Medication Administration Regulations Amended

This fall, Connecticut  revised the regulations implementing those provisions of Section 10-212a of the General Statutes concerning administration of medications in school by school personnel. The revised regulations require school districts to develop and implement policies and procedures dictating which school personnel authorized by the statutes will have actual authority in the district to administer medication to students, including so-called "cartridge injectors" to students with severe allergic conditions, and any procedures needed before, during, and after administration of medication. Policies need to be developed in conjunction with the school nursing supervisor and school medical advisor, and will need to be revisited at least once every two years.

In addition, the new rules states that no medication may be administered without the written order of an authorized prescriber, the written authorization of the student's parent or guardian, AND the written permission of the parent for the exchange of information between the prescriber and the school nurse necessary to ensure the safe administration of the medication. 10-212a-2(b).

Qualified personnel who may be authorized to administer medications to students in school may include coaches and licensed athletic trainers during athletic events and paraprofessionals. 10-212a-2(d)(4) and (5). Investigational drugs or research or study medications may not be administered by school personnel. 10-212a(d)(3). Annual training must be provided to all personnel who will be administering medications, and training must be provided by the school nurse or school medical advisor. 10-212a-3. Schools must keep careful records of the student-specific training that is provided. 10-212a-3(c). Licensed practical nurses (LPN's) may administer medications under a medication plan established by the school nurse, and if they can demonstrate appropriate training as part of their nursing program. 10-212a-3(d).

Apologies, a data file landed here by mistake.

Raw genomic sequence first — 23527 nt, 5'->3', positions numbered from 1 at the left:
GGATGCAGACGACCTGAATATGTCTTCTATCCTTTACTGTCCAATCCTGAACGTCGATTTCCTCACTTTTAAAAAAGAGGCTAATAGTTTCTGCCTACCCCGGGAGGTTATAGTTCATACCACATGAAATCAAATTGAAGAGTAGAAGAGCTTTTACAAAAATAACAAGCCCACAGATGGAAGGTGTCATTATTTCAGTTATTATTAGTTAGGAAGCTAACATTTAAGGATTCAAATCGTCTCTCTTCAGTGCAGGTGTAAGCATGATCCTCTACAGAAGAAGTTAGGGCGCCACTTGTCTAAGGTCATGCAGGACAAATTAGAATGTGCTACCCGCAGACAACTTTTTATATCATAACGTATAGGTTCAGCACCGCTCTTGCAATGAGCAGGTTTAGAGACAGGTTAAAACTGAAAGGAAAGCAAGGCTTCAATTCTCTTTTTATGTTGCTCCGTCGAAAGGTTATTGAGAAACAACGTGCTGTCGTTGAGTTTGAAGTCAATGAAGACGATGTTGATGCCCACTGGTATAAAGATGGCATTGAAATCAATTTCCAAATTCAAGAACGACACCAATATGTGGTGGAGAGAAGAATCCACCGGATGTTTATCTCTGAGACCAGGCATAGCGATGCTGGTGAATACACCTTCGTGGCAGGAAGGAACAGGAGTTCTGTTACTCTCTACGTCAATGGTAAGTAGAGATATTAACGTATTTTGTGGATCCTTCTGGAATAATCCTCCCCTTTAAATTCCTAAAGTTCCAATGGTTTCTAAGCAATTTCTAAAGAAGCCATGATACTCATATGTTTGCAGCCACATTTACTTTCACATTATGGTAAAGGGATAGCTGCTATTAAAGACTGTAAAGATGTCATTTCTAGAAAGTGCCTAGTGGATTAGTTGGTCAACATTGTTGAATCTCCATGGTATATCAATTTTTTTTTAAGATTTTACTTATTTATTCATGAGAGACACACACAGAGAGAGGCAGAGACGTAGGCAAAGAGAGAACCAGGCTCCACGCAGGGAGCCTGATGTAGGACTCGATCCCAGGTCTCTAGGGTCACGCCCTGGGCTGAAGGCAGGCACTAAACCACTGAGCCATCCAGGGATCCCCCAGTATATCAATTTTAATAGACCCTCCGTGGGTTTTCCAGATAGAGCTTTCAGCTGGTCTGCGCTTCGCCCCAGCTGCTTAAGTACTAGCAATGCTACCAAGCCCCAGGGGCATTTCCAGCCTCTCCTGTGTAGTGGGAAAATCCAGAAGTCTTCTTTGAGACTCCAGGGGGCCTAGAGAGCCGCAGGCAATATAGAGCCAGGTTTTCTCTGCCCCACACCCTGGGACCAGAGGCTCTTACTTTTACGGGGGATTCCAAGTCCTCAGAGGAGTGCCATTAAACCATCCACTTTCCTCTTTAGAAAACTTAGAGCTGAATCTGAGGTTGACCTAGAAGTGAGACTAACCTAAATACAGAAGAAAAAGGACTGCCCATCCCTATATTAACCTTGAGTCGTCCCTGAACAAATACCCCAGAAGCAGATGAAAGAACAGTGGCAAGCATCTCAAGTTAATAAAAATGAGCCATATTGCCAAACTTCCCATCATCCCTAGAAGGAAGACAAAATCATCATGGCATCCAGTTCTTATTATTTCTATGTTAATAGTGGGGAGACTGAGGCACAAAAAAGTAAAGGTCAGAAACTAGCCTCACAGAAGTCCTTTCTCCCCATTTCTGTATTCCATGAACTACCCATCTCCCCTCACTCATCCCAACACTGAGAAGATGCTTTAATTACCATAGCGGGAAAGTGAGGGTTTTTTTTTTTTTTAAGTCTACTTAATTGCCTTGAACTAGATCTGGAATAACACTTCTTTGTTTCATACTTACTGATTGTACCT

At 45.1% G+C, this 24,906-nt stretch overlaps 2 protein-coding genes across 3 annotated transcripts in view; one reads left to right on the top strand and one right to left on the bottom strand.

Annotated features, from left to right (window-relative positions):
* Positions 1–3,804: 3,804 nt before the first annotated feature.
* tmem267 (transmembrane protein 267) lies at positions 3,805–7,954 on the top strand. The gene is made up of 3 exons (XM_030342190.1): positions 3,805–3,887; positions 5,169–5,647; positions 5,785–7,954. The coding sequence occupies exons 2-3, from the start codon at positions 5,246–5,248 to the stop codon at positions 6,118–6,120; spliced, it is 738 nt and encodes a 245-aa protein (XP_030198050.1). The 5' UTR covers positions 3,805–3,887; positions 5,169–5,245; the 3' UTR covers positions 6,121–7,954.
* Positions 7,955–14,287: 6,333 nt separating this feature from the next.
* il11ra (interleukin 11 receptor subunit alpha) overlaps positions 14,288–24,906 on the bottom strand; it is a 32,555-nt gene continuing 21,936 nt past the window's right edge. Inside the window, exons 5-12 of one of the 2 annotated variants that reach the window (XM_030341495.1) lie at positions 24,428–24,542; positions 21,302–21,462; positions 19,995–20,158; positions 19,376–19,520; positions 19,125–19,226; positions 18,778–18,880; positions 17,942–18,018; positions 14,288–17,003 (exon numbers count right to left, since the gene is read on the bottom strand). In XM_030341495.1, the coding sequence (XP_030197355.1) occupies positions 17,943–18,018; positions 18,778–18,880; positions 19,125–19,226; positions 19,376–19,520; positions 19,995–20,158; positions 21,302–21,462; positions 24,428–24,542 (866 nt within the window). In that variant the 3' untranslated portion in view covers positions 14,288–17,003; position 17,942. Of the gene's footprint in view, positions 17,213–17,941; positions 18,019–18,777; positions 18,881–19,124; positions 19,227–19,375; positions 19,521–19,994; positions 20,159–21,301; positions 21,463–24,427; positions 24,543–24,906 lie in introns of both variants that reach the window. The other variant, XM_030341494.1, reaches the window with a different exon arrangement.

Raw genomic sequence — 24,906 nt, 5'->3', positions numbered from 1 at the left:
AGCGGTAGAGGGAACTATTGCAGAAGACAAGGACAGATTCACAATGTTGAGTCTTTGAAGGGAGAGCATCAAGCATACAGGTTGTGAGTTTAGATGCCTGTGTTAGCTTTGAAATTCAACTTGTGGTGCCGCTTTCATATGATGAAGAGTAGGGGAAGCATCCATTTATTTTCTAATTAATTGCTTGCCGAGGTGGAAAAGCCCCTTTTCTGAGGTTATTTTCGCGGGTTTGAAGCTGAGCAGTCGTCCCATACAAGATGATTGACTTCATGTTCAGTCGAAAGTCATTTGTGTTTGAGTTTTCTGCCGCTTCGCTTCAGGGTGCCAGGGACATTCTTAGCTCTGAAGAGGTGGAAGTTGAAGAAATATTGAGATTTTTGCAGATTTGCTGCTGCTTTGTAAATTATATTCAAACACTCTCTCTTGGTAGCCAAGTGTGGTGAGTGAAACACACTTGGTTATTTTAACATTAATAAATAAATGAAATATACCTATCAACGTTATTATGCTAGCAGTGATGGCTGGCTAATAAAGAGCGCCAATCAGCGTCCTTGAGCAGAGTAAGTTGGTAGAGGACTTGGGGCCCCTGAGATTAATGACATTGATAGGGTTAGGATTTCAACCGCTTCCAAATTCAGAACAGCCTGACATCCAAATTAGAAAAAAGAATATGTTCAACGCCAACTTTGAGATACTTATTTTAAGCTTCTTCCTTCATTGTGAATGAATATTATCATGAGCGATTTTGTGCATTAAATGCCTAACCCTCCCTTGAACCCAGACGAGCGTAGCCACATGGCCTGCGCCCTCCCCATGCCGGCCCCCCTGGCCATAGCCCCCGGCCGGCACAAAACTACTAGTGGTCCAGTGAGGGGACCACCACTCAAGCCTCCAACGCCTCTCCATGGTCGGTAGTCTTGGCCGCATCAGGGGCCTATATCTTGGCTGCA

The new regulations also require school districts to permit students to self-administer prescribed emergency medications such as asthma inhalers and cartridge injectors if the student has a verified chronic medical condition and is deemed capable to self-administer.  Such emergency medications do not include controlled substances (except in extraordinary conditions such as international field trips).  Both an authorized prescriber and the parent need to provide written authorization for self-administration, and, under most circumstances, the school nurse needs to assess the student's competency and must deem it safe and appropriate, looking at various factors related to the student's knowledge and understanding of the medication plan. 10-212a-4.

In addition to coaches, athletic trainers, and paraprofessionals, the regulations also cover administration of medications in school readiness programs and before- and after-school programs which are run by local or regional boards of education and municipalities but exempt from licensure under the Department of Public Health.  Such programs must also have policies and procedures for the administration of medications, developed with the input of the school medical advisor or licensed physician and the nursing supervisor, which determine the level of nursing services needed to ensure the safe administration of medications in the program, who may administer medications, whether a licensed nurse must be on site, and otherwise track the requirements for training, documentation and record-keeping applicable to schools. The regulations contemplate that parents will provide a separate supply of medication for use in the after-school program, but in situations where this is not possible, the medication supply may be transferred back and forth between the school nurse's office and the after-school program on a daily basis. 10-212a-10(f).

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Jianfeng Yang - September 2, 2011 9:13 PM

Regarding "administration of medications in school readiness programs and before- and after-school programs which are run by local or regional boards of education and municipalities but exempt from licensure under the Department of Public Health", when shall the Education Board have the policy in place after this amendment?

Is it permitted for a board to run an after school program without any staff trained for administration of so-called "cartridge injectors"?

Is it permitted for a board to run an after school program but prohibit all staffs from administration of so-called "cartridge injectors"?

Michelle Laubin - September 7, 2011 9:54 AM

The new regulations went into effect on October 7, 2010, but contained no specific deadline for school districts to have their new policies in place. The regs seem to allow a choice between having after-school staff trained to administer medications OR having a nurse/teacher/administrator present who has been trained to administer medications. So, if you are encountering difficulty in an after-school program, it may help to ask if there is someone else present on school grounds other than the after-school staff who is trained to administer the medication. If the building is open to after-school programs, there may be an administrator on site (or a school nurse) who has been trained to provide this assistance.

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